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trophies of Miltiades would not suffer Themistocles to sleep.

As for us, whose homes are on the soil of New England, we need not go far. from our birthplace, to find the most illustrious examples to be studied and copied. Since the days of the apostles, there have been no worthier patterns of Christian character and primitive piety than the Puritans, to whom we are indebted for all that gives our people any superiority in any respect over other nations of the earth. Not that we are to practice an indiscriminate and idolatrous veneration. " There are no errors which are so likely to be drawn into precedent, and therefore none which it is so necessary to expose, as the errors of persons who have a just title to the gratitude and admiration of posterity. In politics, as in religion, there are devotees who show their reverence for a departed saint, by converting his tomb into a sanctuary for crime." But though the Puritans had their faults and failings, what sort of moral appetite must that be which fastens upon and devours these unsavory scraps, and neglects all that is pure and wholesome in their character? If there be any sore spot in their example, these fleshflies detect it with unerring instinct, and dart upon it with a ravenous delight. He who can see nothing in the sun but its spots must be worse than blind ; for while his eye gazes with morbid intensity on darkness, he has no vision for that which is bright and fair.

Luther has said that “ evil comes of good :” which remark accords with the Rabbinical proverb, “ Vinegar is the son of wine.” And we find that even some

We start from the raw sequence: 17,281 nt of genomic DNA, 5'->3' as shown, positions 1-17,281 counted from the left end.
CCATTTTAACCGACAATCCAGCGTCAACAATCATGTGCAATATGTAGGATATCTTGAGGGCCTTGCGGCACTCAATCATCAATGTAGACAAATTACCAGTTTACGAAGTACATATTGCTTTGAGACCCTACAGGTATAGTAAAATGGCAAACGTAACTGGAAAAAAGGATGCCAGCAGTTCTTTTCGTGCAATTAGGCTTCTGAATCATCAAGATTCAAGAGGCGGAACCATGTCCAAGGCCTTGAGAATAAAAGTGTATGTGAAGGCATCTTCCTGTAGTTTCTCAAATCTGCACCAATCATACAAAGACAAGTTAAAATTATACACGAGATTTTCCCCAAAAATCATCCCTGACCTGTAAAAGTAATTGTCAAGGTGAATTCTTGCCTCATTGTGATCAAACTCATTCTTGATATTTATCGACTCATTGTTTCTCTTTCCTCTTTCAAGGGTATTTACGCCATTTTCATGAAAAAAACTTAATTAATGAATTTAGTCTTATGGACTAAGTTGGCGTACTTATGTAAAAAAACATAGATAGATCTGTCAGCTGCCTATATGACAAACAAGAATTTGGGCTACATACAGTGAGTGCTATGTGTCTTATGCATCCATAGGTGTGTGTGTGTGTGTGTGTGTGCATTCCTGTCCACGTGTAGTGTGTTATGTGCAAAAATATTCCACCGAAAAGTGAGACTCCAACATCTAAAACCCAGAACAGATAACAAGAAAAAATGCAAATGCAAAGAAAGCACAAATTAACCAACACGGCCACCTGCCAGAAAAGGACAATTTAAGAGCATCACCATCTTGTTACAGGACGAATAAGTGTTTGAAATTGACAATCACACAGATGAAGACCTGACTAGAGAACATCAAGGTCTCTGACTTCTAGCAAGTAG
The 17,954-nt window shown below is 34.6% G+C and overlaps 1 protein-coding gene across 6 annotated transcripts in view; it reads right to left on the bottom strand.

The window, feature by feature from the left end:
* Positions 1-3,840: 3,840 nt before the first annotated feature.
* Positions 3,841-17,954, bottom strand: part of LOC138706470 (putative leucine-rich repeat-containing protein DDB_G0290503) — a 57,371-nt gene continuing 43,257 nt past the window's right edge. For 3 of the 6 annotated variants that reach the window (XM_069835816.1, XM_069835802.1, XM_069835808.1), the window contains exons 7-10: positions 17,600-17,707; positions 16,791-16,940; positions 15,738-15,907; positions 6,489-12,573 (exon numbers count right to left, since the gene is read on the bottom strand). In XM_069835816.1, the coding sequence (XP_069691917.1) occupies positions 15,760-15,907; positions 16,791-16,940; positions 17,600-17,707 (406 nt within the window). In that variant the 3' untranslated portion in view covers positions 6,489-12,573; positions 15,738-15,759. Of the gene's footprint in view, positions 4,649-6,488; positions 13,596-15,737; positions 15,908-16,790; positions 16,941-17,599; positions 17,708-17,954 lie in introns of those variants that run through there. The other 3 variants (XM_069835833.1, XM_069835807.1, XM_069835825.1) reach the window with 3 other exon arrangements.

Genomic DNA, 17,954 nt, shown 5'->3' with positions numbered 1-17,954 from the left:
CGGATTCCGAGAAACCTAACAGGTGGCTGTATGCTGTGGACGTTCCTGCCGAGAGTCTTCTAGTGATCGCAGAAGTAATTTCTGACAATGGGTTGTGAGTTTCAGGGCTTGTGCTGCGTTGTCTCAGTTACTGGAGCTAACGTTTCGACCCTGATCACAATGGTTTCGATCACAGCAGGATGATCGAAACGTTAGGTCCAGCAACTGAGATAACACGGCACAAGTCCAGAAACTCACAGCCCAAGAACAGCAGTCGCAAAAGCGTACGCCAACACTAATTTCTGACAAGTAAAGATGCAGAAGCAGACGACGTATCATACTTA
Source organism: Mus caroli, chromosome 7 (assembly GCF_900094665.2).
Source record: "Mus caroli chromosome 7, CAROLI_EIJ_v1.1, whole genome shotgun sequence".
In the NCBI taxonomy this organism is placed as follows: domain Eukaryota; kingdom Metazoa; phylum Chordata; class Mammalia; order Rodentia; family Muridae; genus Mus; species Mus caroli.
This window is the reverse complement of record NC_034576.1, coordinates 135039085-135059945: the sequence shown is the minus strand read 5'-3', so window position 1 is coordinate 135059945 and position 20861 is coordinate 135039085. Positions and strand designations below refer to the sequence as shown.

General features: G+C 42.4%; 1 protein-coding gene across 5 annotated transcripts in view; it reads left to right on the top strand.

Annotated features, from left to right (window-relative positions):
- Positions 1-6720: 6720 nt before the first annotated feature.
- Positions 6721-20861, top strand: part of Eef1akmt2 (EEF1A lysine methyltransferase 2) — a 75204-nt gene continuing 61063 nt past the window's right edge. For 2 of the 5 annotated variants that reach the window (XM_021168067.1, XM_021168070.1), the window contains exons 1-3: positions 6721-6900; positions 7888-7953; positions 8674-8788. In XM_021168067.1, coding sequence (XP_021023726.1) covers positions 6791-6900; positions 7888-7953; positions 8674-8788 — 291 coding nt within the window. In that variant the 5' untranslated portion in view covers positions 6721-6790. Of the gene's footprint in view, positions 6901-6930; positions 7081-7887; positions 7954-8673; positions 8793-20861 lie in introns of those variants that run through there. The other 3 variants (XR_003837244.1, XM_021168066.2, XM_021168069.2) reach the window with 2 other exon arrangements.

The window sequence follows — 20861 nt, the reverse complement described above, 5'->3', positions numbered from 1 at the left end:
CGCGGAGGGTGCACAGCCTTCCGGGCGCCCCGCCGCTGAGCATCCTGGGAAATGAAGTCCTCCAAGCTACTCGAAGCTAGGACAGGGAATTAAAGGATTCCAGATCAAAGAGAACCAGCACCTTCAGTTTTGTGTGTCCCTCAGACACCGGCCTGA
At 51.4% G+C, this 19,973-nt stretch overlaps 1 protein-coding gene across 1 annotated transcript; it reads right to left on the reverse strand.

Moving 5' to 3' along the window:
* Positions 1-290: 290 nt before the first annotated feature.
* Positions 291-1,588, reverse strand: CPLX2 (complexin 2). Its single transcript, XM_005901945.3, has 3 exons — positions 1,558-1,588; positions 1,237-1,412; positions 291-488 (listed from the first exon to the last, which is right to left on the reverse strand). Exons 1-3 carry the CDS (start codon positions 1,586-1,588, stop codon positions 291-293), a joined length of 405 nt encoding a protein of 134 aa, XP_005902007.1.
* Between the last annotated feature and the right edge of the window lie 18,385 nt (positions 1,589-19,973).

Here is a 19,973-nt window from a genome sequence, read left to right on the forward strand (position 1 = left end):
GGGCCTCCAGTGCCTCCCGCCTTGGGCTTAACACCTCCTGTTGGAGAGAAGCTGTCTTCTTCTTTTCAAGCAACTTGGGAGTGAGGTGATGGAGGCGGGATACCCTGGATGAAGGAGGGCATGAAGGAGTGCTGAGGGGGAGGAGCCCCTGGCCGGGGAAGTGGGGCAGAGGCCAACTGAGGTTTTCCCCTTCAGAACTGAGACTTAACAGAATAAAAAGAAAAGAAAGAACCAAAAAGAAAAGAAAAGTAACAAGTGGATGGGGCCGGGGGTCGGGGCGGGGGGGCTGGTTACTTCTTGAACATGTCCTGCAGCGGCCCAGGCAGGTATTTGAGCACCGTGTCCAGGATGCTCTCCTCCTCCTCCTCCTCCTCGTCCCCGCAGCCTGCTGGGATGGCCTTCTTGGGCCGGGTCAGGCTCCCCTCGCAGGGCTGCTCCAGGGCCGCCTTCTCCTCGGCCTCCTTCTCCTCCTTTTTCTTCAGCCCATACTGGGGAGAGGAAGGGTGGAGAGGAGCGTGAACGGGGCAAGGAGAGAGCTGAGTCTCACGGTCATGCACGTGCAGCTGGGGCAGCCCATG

of the descendants of the Puritans have proved so degenerate as, with filial impiety, to blacken and revile the memory of their sires. Foul and unnatural deed! How doth it react to the degradation and infamy of its base perpetrators! “ There is no readier way,” says Tillotson, “ for a man to bring his own worth into question, than by endeavoring to detract from the worth of other men." And this is especially the case when the slanderer is vilifying his own progenitors. What can be more odious than to see the child defacing and polluting the sepulchre of his fathers? The only disgrace he can fix upon them, is that of having generated a monster so contemptible as himself. Such recreant and apostate natures usually exceed all others in the avidity and malignity with which they traduce the sainted dead. They do this for the reason Dryden gives, and he must have known as being one himself,

“For renegadoes, who ne'er turn by halves,
Are bound in conscience to be double knaves."


The mists which obscure the sun are exhaled by his own fervent beams. Envy and detraction are the shadows which ever follow shining merit. The calumniators of the Puritans serve as the shades in the picture, which render the lights more distinct and vivid. The fair fame of the Puritans shines the more luminous, when contrasted with the dark dispositions of their slanderers.

It is but justice to the pious dead to vindicate their good name, which, as Cicero says, is the appropriate possession of the departed. And justice to ourselves

requires, that we should preserve untarnished the reputation of our fathers, so that we may feel its full influence to quicken our own virtues, and to stimulate them to greater activity and fruitfulness. Certain it is, that they will be the most likely to partake of the excellencies of the Puritans, who most deeply revere them.

In different ages there have arisen men, too great or too good for the times in which they lived :

1 :—men, like Israel's martyred prophets, of whom the world was not worthy. They have strode so far in advance of their cotemporaries, that as Coleridge said of Milton, they dwarfed themselves in the distance. Bitter scorn and bitterer wrath was their portion while they lived.